Lithium is a critical element for making the high-efficiency batteries used in electric cars, cell phones, computers, and solar grid electric storage. The largest lithium production in the world comes from lithium-rich brines in playas (dry lake beds), such as the Salar de Atacama located in Chile, South America. The United States has approximately 110 playas in the West that are of sufficient size to contain lithium-rich brines. This study is developing algorithms to map minerals in playas in the western U.S. to assess lithium potential. Advanced Spaceborne Thermal Emission and Reflection Radiometer (ASTER) data have been used to map minerals at the Salar de Atacama and are being used to develop mineral maps of important domestic lithium-rich playas, including Clayton Valley in Nevada. Deposit models suggest that the lithium source at the Salar de Atacama is from silica and lithium-rich volcanic tuffs that may have been hydrothermally altered. ASTER-derived mineral maps of the Salar de Atacama and Clayton Valley show silica-rich hydrothermally altered mineralogy, which includes alunite, kaolinite, muscovite, epidote, calcite-dolomite (carbonate), epidote-chlorite, and hydrothermal quartz (silica). In addition, ASTER mineral maps show that the Salar de Atacama and Clayton Valley playas contain halite, which suggests that there is enough precipitation and/or ground water and evaporation in the playa to support a sufficient volume of lithium-rich brine.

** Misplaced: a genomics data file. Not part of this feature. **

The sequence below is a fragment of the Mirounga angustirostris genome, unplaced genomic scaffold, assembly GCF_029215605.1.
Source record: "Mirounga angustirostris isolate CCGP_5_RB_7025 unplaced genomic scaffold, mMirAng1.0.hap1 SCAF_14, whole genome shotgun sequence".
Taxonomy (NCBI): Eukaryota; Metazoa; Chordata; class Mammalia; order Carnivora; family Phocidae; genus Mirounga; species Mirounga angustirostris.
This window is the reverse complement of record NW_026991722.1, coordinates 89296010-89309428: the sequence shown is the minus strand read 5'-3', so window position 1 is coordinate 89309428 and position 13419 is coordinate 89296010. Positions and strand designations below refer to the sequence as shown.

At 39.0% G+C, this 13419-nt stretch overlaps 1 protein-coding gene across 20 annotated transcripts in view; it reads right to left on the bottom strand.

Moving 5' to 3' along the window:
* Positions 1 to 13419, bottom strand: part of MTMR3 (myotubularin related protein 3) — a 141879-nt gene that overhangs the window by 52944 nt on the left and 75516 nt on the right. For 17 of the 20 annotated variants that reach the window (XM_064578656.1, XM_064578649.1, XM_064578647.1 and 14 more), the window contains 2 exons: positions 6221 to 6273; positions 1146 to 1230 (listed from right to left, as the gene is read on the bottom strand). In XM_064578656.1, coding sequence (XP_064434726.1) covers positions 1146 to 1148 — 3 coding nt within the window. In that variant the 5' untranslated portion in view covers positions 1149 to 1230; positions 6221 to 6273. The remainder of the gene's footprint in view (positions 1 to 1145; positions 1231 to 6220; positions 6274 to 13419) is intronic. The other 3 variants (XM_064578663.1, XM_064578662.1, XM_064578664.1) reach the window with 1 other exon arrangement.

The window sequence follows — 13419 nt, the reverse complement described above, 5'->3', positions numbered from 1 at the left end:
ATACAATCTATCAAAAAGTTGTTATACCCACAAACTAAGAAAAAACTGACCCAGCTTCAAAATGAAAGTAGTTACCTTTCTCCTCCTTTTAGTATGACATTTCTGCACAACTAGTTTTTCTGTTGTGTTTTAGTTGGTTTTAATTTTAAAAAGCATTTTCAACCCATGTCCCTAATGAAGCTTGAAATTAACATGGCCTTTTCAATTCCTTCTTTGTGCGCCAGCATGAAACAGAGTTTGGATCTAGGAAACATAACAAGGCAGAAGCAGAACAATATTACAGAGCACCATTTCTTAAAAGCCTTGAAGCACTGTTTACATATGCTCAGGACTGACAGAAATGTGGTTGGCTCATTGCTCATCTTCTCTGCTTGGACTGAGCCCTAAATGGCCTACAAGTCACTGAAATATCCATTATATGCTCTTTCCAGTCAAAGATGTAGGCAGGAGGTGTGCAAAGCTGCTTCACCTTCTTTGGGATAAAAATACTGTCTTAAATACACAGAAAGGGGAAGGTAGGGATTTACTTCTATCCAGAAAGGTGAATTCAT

An ASTER mineral map of the Clayton Valley playa which contains the Silver Peak Lithium Mine. The background image is ASTER band 3.